Facebook purges over 800 accounts and pages, clamps down on ‘inauthentic behavior’

Less than a month before the U.S. midterm elections, Facebook has purged more than 800 pages and accounts as the social network clamps down on “inauthentic behavior.”

“Today, we’re removing 559 Pages and 251 accounts that have consistently broken our rules against spam and coordinated inauthentic behavior,” explained Nathaniel Gleicher, Facebook’s head of cybersecurity policy and Product Manager Oscar Rodriguez, in a blog post. “Many were using fake accounts or multiple accounts with the same names and posted massive amounts of content across a network of Groups and Pages to drive traffic to their websites. Many used the same techniques to make their content appear more popular on Facebook than it really was.”

Some pages and accounts were “ad farms” that used Facebook to mislead people into thinking they were forums for legitimate political debate, according to the executives.

FACEBOOK SAYS 50 MILLION USER ACCOUNTS AFFECTED BY SECURITY BREACH

Facebook’s move was driven by the behavior of the purged accounts and pages, as opposed to their content. The social network has been in the spotlight amid accusations of censorship and anti-conservative bias, as well as its response to alleged Russian meddling in U.S. politics.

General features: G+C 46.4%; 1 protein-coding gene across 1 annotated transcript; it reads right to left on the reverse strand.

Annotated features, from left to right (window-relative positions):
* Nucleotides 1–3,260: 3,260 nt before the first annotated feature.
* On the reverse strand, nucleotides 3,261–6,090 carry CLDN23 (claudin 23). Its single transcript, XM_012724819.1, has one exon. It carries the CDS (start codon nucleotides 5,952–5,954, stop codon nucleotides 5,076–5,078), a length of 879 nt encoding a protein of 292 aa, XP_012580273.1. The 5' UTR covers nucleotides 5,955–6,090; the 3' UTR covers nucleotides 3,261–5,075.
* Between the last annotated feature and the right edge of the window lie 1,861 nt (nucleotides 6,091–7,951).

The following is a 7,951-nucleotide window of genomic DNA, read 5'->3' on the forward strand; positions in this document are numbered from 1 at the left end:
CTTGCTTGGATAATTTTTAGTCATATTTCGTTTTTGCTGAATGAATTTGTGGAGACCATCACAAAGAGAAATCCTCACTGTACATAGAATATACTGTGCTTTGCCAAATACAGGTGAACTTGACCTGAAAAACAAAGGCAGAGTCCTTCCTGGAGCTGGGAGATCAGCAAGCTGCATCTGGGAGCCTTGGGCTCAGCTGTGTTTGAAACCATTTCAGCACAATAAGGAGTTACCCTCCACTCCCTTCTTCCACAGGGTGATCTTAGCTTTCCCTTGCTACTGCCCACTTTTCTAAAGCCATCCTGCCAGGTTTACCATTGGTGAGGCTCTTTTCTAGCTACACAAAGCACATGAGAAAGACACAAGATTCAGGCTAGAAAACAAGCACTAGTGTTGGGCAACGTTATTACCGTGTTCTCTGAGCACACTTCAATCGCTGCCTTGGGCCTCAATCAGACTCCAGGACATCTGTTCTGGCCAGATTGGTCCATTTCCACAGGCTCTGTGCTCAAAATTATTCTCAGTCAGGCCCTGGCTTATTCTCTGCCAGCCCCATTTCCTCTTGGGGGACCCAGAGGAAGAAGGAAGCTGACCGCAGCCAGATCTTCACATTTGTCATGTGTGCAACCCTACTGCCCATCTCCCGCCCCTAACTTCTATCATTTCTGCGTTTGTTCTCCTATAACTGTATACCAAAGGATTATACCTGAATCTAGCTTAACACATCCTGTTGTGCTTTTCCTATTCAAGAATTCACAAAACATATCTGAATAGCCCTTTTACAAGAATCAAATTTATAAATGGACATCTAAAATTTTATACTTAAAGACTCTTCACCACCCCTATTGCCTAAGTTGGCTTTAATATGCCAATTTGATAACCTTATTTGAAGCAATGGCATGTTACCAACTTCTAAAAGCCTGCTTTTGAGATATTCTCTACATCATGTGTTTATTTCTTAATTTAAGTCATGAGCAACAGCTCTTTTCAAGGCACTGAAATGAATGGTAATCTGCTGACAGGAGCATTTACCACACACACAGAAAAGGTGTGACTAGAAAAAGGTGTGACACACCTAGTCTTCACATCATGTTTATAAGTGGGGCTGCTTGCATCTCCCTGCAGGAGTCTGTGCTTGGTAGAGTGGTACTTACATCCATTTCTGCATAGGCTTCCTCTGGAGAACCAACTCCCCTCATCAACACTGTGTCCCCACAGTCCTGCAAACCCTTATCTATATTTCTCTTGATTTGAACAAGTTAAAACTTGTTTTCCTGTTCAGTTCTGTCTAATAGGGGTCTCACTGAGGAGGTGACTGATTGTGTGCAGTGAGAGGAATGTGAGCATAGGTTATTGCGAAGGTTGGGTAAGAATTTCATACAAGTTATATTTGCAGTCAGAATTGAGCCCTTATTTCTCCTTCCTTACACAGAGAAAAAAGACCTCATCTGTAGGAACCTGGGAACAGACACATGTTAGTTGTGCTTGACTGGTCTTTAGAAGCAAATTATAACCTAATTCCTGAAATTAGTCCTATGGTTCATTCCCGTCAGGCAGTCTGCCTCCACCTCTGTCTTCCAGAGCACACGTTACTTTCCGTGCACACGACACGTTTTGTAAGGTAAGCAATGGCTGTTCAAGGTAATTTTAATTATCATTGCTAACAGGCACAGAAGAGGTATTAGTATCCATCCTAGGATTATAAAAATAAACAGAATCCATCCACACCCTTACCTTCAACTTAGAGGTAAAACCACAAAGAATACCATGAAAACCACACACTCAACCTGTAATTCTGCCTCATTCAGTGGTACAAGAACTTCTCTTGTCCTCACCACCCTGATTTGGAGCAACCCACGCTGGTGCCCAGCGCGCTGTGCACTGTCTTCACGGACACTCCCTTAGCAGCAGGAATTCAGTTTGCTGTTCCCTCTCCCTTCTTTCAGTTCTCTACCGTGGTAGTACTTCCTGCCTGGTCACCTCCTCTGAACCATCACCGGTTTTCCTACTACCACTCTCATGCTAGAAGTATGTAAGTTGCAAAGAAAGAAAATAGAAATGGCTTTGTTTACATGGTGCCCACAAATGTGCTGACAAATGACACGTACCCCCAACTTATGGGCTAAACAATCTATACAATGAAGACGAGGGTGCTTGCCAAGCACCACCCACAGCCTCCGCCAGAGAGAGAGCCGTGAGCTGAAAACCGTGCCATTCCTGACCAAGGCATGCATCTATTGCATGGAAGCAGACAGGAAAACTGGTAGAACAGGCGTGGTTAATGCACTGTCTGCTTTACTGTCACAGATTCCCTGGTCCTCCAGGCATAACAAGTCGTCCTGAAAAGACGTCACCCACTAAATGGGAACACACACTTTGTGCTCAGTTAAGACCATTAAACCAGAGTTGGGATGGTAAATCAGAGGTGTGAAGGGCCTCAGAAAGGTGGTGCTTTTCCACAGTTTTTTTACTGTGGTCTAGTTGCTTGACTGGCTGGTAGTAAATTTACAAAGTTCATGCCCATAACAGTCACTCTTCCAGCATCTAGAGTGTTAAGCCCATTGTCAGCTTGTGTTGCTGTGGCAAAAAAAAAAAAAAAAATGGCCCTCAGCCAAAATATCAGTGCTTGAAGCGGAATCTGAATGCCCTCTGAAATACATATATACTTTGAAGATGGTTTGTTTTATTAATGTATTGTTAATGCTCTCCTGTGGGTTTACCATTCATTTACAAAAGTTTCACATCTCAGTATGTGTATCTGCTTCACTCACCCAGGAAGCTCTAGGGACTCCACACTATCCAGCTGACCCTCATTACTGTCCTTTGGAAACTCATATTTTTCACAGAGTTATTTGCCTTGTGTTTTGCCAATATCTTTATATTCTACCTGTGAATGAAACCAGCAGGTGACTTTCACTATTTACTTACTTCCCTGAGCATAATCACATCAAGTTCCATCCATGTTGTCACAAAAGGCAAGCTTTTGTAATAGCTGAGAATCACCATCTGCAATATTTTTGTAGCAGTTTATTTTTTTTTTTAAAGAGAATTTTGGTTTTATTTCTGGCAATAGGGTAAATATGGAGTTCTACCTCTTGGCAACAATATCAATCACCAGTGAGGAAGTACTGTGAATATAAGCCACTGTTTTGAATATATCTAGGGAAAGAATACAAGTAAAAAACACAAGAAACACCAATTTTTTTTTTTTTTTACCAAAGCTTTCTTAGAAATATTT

Pages for the conservative Right Wing News and Nation in Distress, as well as liberal-leaning sites Resistance and Reverb Press, were among those removed. The New York Times reports that Right Wing News had more than 3.1 million followers. Resistance and Reverb Press had 240,000 and 816,000 followers, respectively, it says.

Citing Facebook officials, the Washington Post reported that the accounts and pages do not appear to have links to Russia.

FACEBOOK SAYS 50 MILLION USER ACCOUNTS AFFECTED BY SECURITY BREACH

Earlier this year, Facebook uncovered “sophisticated” efforts, possibly linked to Russia, to influence U.S. politics ahead of the midterm elections on Nov. 6.

Fox News’ Christopher Carbone contributed to this article. Follow James Rogers on Twitter @jamesjrogers

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